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Posted by on Sep 5, 2012 in communications | 2 comments

5 reasons people aren’t listening to your announcements.

5 reasons people aren’t listening to your announcements.

Sorry . . . I don’t mean to be Debbie Downer . . . but your people aren’t listening when you stand up and talk at them about what’s really important to you at your church.

I wish they were. Believe me.

Over the last 800 +/- weekends of being involved in “what are we talking about in announcements” my conviction is that it’s a lousy way to try to communicate to a church. If you are relying on some dude to stand up at the front to motivate people to get connected with your ministry event or initiative it won’t work. If the cornerstone of your communications plan is simply have that person park on stage and bark about the details about what is coming up – I can guarantee you it won’t gain traction.

Again, I’m sorry.

Here are 5 reasons people aren’t listening to your announcements:

  • What’s in it for them? We want to get them to attend our event. We need volunteers for the upcoming thing. We have a need that we are hoping they will fill. People are intrinsically motivated to pay attention to things that will positively impact them. We don’t frame our communication in a way that helps our people see what difference this makes to them.
  • You need to sell not market. Marketing is about making sure that people understand about the features and benefits of your product or service. Sales is about working with people individually to overcome their objections and get them to sign on the dotted line. Church leaders think way too much about “marketing” to people when what you need to do is think about “selling”. Who is person that is going to talk to people directly about engaging with your church?
  • Too much noise. You want your people to take away the teaching points from the message . . . to chew on what difference that will make in their lives for the coming week. Everything can just be noise. Every time you add another announcement you add exponentially reduces it’s effectiveness in breaking through. Two announcements are 30% as effective as one . . . three is 90% less effective as one . . .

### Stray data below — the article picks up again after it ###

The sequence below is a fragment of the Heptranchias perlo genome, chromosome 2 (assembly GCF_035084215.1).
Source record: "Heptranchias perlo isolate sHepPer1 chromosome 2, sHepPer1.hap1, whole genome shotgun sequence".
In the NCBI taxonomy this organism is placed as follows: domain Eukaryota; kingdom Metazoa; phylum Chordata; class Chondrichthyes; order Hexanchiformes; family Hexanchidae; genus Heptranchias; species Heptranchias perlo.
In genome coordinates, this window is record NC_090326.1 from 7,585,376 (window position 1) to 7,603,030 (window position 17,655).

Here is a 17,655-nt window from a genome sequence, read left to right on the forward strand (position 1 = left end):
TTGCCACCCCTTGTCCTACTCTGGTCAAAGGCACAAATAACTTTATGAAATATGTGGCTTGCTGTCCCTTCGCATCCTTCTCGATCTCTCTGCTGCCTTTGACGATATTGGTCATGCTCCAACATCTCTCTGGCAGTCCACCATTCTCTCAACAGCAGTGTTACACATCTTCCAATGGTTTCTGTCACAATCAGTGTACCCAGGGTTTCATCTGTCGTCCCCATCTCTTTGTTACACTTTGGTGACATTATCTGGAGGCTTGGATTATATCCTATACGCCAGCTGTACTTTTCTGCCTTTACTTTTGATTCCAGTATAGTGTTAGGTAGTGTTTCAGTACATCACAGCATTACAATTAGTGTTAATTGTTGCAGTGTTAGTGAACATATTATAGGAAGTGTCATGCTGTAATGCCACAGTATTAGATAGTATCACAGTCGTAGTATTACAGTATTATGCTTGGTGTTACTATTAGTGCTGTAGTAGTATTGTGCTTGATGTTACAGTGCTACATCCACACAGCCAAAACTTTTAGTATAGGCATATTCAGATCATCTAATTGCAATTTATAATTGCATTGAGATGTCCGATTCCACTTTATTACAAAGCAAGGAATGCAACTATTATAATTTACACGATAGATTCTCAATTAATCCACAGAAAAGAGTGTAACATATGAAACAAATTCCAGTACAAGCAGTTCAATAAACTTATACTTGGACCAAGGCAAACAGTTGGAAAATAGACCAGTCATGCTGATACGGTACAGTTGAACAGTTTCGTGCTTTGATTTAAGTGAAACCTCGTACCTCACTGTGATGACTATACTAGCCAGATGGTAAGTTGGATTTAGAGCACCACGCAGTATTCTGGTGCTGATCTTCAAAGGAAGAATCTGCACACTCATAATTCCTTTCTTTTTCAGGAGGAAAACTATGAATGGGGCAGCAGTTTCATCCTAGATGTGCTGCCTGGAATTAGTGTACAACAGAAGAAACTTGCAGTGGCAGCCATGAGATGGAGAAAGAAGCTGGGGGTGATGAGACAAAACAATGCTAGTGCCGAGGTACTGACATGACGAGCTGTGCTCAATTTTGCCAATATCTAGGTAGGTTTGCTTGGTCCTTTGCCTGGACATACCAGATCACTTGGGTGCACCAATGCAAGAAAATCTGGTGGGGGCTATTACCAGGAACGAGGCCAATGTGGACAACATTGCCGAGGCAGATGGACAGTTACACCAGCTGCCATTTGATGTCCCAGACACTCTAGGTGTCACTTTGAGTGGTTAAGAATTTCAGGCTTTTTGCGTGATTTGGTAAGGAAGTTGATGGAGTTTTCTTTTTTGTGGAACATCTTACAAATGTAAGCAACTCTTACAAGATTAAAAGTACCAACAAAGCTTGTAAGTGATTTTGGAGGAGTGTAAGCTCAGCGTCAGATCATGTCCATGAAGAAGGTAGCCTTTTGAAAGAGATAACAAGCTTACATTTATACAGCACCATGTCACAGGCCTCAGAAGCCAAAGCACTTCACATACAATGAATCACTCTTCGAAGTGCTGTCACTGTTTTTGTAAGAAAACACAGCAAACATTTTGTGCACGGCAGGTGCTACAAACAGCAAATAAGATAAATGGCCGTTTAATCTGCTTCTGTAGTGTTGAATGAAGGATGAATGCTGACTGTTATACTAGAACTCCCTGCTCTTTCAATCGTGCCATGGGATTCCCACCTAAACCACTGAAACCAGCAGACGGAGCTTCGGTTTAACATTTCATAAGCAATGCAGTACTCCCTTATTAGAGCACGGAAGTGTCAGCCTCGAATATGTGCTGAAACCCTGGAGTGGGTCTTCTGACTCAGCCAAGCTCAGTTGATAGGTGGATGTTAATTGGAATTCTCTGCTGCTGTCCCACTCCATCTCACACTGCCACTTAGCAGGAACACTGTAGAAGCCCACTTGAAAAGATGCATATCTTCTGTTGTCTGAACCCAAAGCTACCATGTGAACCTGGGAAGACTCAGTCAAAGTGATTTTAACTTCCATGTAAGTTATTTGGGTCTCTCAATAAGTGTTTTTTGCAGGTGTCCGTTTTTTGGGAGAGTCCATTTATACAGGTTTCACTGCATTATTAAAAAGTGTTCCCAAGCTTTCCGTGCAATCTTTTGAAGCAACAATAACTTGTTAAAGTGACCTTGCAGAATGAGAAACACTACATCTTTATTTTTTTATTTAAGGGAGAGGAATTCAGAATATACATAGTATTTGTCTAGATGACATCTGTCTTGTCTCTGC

• Wrong Audience. If you are announcing the up coming hiker club trip to the wilderness on Tuesday afternoon . . . which maybe 5% of the audience could possibly attend . . . you are telling 95% of the audience to ignore you. By having announcements that only focus a small part of your community your are training your people to tune you out.
  • Too Much Treadmill. When was the last time you celebrated something fun that happened at your church? If you are always taking time to market what’s coming up next you are missing an opportunity to engage (and reward) people who have been involved in something already at the church. Celebrate your people and what they are doing . . . they’ll listen more. 😉

What about your church? What have you learned about doing annoucements? [I’d love to hear from you!]


2 Comments

  1. Right on, Rich! Thanks.

  2. What’s the best way to get the information about upcoming events out so that people really hear/see them? We have a fight-fest for real estate in the bulletin and pre-worship on-screen announcements. Someone’s feelings always get hurt when we can’t include everyONE every WEEK. Suggestions?

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